McGovern. Secondly, one of the things that has always troubled me, and I saw over the week-end in the Washington Post, a big half-page op-ed by Henry Kissinger, sometimes I think some who inhabit our editorial pages of our major newspapers, get tied up in the politics, what is politically correct, and what is the moderate view, what is sensible, all these different kind of tests that they have - sometimes they overlook the obvious: If you want to end the war, you end the war.  But to have editorial pages filled with people like Henry Kissinger who, in my opinion, is as close to an American war criminal as you can get, to get up and talk about the President’s escalation as this bold move forward . . . I mean, Henry Kissinger has been wrong on every major foreign policy issue that he has ever had any involvement with. He was wrong on Vietnam, I mean dead wrong on Vietnam. He was wrong on Chile; overthrowing Allende and supporting the brutal dictator Pinochet. He was wrong on East Timor where he supported the Indonesian military going into East Timor massacring thousands and thousands of people. And he is wrong on the war in Iraq. He’s been wrong on everything. And yet, we’re supposed to listen to him, that he’s the guy? People like him who’ve been consistently wrong are the people who somehow are supposed to shape our foreign policy. Give me a break. Those guys should go into early retirement. In Henry Kissinger’s case, I mean he’s really, really old, so he should just go away.  They are wrong. So, we need some bold thinking on the editorial pages, too. But rather than trying to formulate what seems to be the politically, acceptable way to go, look – the American people, you are right, are way ahead of us. I mean, they are shocked that we are not more shocked. They are horrified that we are still twiddling our thumbs. And, we just finished a week-end in Iraq which was one of the deadliest week-ends for American forces since we’ve been there.  I mean, they are saying, “What are you guys doing? Stop the talking. Stop the political spin. You know, stop the intellectualizing. Do what’s right. Bring our sons and daughters, husbands and wives, home.” So, that’s what they’re saying, and let’s get about the business of trying to rebuild our image around the world and support efforts in Iraq that are aimed at achieving a political solution so there may be some hope for a better future for the people of Iraq.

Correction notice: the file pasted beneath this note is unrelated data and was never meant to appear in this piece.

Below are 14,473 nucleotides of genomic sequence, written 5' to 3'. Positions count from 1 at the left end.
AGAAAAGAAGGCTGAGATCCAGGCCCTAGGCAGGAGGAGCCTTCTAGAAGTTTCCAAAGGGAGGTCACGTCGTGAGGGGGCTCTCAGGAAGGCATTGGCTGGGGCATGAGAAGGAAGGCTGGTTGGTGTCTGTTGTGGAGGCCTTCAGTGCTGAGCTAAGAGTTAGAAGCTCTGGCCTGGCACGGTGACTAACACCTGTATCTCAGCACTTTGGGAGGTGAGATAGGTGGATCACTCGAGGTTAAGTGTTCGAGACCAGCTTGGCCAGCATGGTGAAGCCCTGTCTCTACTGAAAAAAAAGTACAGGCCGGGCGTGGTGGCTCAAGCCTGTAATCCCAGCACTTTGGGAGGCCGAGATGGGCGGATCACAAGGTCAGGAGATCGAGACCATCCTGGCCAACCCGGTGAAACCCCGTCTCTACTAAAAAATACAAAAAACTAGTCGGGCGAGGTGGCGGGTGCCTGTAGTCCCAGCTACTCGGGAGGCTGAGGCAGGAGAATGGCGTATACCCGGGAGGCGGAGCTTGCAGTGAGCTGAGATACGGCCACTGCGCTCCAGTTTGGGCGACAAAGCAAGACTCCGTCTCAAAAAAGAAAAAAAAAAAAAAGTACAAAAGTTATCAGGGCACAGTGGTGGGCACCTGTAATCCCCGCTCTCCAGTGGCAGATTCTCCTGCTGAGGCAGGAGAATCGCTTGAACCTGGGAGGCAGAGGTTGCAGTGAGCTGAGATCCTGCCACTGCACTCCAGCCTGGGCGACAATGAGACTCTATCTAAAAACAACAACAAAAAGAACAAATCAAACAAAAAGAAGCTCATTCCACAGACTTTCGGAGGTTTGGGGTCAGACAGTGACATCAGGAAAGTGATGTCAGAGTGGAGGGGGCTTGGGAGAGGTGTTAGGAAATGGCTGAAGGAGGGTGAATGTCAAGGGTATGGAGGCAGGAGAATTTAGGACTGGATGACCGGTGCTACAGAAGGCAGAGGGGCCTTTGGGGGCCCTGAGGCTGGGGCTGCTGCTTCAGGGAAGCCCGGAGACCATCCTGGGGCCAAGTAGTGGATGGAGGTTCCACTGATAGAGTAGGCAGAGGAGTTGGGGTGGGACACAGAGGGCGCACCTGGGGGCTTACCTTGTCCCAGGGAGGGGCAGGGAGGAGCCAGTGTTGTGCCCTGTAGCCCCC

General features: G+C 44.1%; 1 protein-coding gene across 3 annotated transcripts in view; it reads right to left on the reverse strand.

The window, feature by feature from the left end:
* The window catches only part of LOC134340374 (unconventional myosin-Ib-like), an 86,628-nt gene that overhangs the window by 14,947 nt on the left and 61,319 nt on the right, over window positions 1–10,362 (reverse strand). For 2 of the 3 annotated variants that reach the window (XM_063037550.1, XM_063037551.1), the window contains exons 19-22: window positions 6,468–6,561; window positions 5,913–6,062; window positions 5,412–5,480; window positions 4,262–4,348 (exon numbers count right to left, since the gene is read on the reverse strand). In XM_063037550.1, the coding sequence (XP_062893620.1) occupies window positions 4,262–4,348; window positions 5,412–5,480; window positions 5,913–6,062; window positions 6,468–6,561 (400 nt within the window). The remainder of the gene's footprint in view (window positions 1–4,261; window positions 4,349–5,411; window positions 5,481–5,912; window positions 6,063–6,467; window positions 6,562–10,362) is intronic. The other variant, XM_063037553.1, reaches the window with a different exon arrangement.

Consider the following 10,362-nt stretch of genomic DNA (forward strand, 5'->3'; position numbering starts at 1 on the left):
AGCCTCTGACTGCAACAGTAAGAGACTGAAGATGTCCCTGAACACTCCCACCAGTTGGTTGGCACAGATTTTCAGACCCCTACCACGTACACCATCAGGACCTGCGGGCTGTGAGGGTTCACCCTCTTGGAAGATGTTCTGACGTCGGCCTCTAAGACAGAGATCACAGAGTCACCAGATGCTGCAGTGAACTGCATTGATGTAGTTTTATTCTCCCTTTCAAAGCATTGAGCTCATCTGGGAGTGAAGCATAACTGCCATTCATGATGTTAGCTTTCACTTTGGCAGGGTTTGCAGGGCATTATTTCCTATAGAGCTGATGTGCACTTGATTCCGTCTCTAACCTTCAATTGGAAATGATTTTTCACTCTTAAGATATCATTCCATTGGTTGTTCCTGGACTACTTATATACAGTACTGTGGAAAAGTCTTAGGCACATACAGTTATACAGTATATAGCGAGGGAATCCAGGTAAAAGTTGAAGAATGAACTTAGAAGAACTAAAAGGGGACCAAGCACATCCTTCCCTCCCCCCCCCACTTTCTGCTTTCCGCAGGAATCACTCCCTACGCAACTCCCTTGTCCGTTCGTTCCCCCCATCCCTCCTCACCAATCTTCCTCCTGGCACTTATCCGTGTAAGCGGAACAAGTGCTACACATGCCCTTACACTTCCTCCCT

Swanson: So is it helpful from your point of view if people write letters to the editor and call talk shows and demonstrate in front of media outlets, and if people come to Washington this Saturday, the 27th, and march in huge numbers. Is that a helpful thing?

McGovern: Absolutely. Absolutely. OK. The fact that we are where we are right now; the fact that we have now a lot of members of Congress who are introducing bills to end the war in Iraq in one form or another; the fact that we have a Democratic leadership in the House and the Senate . . . we’re going to have a first vote on a resolution opposing the escalation; the fact that these things are happening and we’re going to have more hearings and oversight on Iraq – that is not as a result of just Congress getting it. It is the result of grassroots pressure. It is the result of citizens coming to Washington and lobbying their members of Congress. It is the result of letters and emails and phone calls. It is the result of demonstrations that have occurred in various cities and towns across the country. It is the result of people calling in to talk radio, writing letters to the editor. It is the result of very incredible passionate mothers and fathers and husbands and wives whose loved ones are over in Iraq or who have been killed in Iraq coming forward and talking about the need to bring this war to an end. It is about the soldiers who were here in Washington a couple of weeks ago on active duty expressing their opposition to this war in Iraq.

That is getting us to where we are. So it is important for people to come to these demonstrations, to come and protest, to come and (unintelligible). To all those who have been doing that, PDA and so many other incredible groups, all those who have been doing that, I know it is not easy. It takes courage to dissent in times of war. I don’t care whether you are a member of Congress, or whether you are a school teacher or a factory worker or whether you work in a grocery store, or whether you are a lawyer or a doctor or nurse or whatever . . . to oppose your country’s policy, policies in time of war is not easy. We all. we all hesitate to take that step. But when your country is engaged in a war that you think is wrong and deplorable, you have an obligation to do so.